This site uses the Rm website engine that I've been hacking on for quite some time now. My overriding goal was to make a site was neither "just" a blog or "just" a collection of photos, but to create something that used the best pieces of each working model.


All in all, I tried to mimic the bits of the Flickr page interface that I like. So a lot of the same features are coded into here. The image sizes provided are identical, there's a button bar in roughly the same place, etc. But I'm not making a flickr clone, so I don't try to duplicate each and every little bit of functionality.

Instead of the usual tricks of trying to disable right-clicks or putting invisible images atop the real images or putting obnoxious watermarks or other such things, I'm using Derek's technique to unobtrusively add a watermark. I'm also adding a convenient interface to suggest how somebody might hotlink an image.

I hate the "Lightroom" style interface, so I'm not using anything like that.


I realized along the way that if I am to provide a friendly way to share my love of art with others, I needed to find a way to combine the blogging experience with the photo portfolio experience. So I kept thinking about ways to merge these two forms. Most blogging platforms have fairly poor media support.

Just as I borrowed what works from Flickr for the photo sharing interface, I decided that I liked how Vox works to include media elements in a textual blog, so I duplicated that functionality. Except that I made things even more flexible in many respects so that I can better include blocks of content and provide alternative descriptions for things.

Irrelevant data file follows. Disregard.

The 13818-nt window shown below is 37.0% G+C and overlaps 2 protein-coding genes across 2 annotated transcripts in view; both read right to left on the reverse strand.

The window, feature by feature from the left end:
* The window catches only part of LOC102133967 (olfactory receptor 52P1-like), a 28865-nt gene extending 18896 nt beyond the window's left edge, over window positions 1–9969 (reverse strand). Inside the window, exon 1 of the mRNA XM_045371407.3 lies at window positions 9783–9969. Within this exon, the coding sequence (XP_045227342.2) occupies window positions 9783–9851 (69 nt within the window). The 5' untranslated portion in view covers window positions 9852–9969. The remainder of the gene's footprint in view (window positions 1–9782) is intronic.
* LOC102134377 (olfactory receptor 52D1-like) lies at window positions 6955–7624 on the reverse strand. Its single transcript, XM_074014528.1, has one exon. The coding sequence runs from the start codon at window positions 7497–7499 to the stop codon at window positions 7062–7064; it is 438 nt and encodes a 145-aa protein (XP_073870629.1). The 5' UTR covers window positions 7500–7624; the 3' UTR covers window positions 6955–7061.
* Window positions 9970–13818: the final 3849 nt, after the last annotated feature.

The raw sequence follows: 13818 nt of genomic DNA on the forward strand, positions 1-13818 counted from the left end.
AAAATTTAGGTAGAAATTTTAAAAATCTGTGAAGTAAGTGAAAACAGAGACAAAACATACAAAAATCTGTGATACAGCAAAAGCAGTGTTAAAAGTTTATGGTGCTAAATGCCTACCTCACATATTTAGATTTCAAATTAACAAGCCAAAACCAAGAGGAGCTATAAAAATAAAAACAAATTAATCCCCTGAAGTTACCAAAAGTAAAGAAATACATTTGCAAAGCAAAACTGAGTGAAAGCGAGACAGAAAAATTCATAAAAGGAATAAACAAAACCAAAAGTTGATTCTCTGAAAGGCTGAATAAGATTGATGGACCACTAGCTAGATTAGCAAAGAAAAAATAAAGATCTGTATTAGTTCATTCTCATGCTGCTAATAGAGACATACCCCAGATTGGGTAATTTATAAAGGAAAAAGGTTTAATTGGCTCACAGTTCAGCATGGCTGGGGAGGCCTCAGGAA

There are a lot of subtle features I like, such as the ability to post images as being part of the portfolio or just part of the blog.


The big visible difference between a site built on Rm and sites like Vox and Flickr is the tagging engine. My engine is much more sophisticated.

The biggest thing is that all tags can work like "Machine tags" on Flickr and tags can have more information associated with them. So instead of just assuming that "tx" is associated with my Canon TX (and not Texas), when I tag an image, you can tell that I mean my Canon TX.


The standard advice is to hire a designer for such a site. They aren't that expensive. But I'm too obsessive-compulsive for that, so I designed my own look. I grabbed some images I happened to be editing and mashed them into a template.

I find that for a site like this, I like making gridded layouts for important pages so that I can provide multiple ways to navigate away from a page. I also found through all of the versions of the site that I like having a sidebar with secondary content.

I got curious and there are: